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‘Porgy and Bess’ at the Lyric Opera: From plenty of nuttin’, a masterpiece rises on Catfish Row

Submitted by on Nov 19, 2014 – 4:50 pm

Porgy (Eric Owens) comforts Bess (Adina Aaron) in Gershwin's 'Porgy and Bess.' (Todd Rosenberg)Review: “Porgy and Bess.” Music by George Gershwin; libretto by Ira Gershwin, at the Lyric Opera of Chicago through Dec. 20. ★★★★★

By Lawrence B. Johnson

The Lyric Opera’s revival of Gershwin’s “Porgy and Bess” is a thing of beauty not to be missed. More than that, it’s a ringing affirmation of this iconic American stage work as a great opera.

That certification surely begins with the two mesmerizing singers who head Lyric’s splendid cast. Bass-baritone Eric Owens empowers Porgy with a voice larger than life yet scales this poor, crippled, yearning character to the credible proportions of a man. His woman, in a fragile union forged from convenience and necessity, is soprano Adina Aaron’s lithe and sexy Bess, vulnerable and gorgeously voiced.

A little 'happy dust' keeps Bess (Adina Aaron) in the thrall of Sportin' Life (Jermaine Smith). (Todd Rosenberg)Yet they are but two faces, two fraught stories, in a teeming Catfish Row community filled with arresting personalities that director Francesca Zambello manages to draw out singly or in pairs to create a society of real people who work, scrimp, play, suffer and celebrate. It is a magical tableau of the human condition in all its spiritual strength, frailty and resilience.

First seen at the Lyric in the 2008-09 season, the eye-popping set designed by Peter J. Davison embraces the breadth of the stage and soars above it, a dense village of habitations where doors are usually open in welcoming kindness but can also be slammed shut against the stained likes of wanton Bess. Until forgiveness and generosity prevail and this fallen soul is raised up and into the arms of folks who discover her better qualities. The conviction of this communal change of heart, and the enveloping fashion in which it occurs, is a signal feature of Zambello’s sensitive and finely detailed work.

Those same qualities of natural pacing and emotional empathy also apply to the musical arc constructed by conductor Ward Stare, whose apt tempos and artful points of dramatic emphasis contribute to an unfaltering sense of continuity. In no small part, this “Porgy and Bess” is so satisfying because it is as seamless as it is vibrant and emotionally true.

The terrifying Crown (Eric Greene) seems to hold a spell over Bess (Adina Aaron). (Todd Rosenberg)Which brings us to baritone Eric Greene’s fearsome Crown, that wild force of nature who both terrifies Bess and enchants her. In the tall, well-muscled Greene, we see a Crown who is a man among men – willful, dangerous and uncontrollable, but also thrilling. Not unlike Don Giovanni. And Greene matched his imposing presence with burnished vocal prowess – notably in “Red-Headed Woman,” his acerbic retort to the community’s collective condemnation.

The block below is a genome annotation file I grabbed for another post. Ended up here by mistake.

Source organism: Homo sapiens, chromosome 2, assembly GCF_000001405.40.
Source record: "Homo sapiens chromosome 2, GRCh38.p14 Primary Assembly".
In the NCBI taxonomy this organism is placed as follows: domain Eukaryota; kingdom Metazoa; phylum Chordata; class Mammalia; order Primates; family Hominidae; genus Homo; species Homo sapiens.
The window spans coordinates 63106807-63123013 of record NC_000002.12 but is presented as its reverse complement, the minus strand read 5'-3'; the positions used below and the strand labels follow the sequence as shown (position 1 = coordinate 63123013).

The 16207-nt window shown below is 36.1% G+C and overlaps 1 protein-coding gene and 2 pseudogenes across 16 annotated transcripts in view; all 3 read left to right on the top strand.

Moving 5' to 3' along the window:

There’s a village full of well-schooled voices here. South African soprano Hlengiwe Mkhwanazi, as Clara, immediately set the tone with her silvery turn through the lullaby “Summertime,” and soprano Karen Slack, as Serena, lit up the house with her gospel-infused prayer over the languishing Bess, “Oh, Doctor Jesus.” High-spirited humor is never far away, and contralto Gwendolyn Brown, as the village matriarch Maria, brings the house down with her riotously severe dressing down of the town dandy and dope pusher Sportin’ Life, “I Hates Yo’ Struttin’ Style.”

But from below the footlights, Jermaine Smith’s agile, impudent, even venomous Sportin’ Life, an ever-ready source of “happy dust” for the likes of Bess, is a struttin’ delight. Playing fast and loose with the irreverent show-stopper “It Ain’t Necessarily So,” Smith, the chorus and conductor Stare turn this mocking number into something close to Vaudeville comedy. It’s somewhere between sung and recited – and, allowing that considerable license, very funny.

The crippled Porgy (Eric Owens) struggles to be the man for Bess (Adina Aaron). (Todd Rosenberg)In the end, of course, “Porgy and Bess” comes down to those improbable lovers, thrown together by circumstance only to be separated again by reality as Bess understands the concept. And yet one feels very much in the presence of true lovers as Aaron delivers a heart-felt “I Loves You, Porgy” and Owens’ proud protector of this beauty-in-need declares ardently: “Bess, You Is My Woman Now.” Owens also transfigures one of the show’s greatest hits, “I Got Plenty o’ Nuttin’,” into an exultant anthem-cum-aria.

It isn’t the Lyric’s regular chorus that makes up the black community of Catfish Row, but the populace on hand dispatches its large assignment with an ensemble polish matched by the choristers appealing individuality as townsfolk. It is, of course, the familiar Lyric Orchestra in the pit and it imbues Gershwin’s bluesy score with the hearty, homey flavors of soul food.

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Bess (Adina Aaron) struts her stuff with the Catfish Row townsfolk. (Todd Rosenberg)

At the church picnic, Sportin' Life (Jermaine Smith) explains that 'It ain't necessarily so.' (Todd Rosenberg)

The townsfolk of Catfish Row on the Lyric Opera set designed by Peter J. Davison. (Todd Rosenberg)

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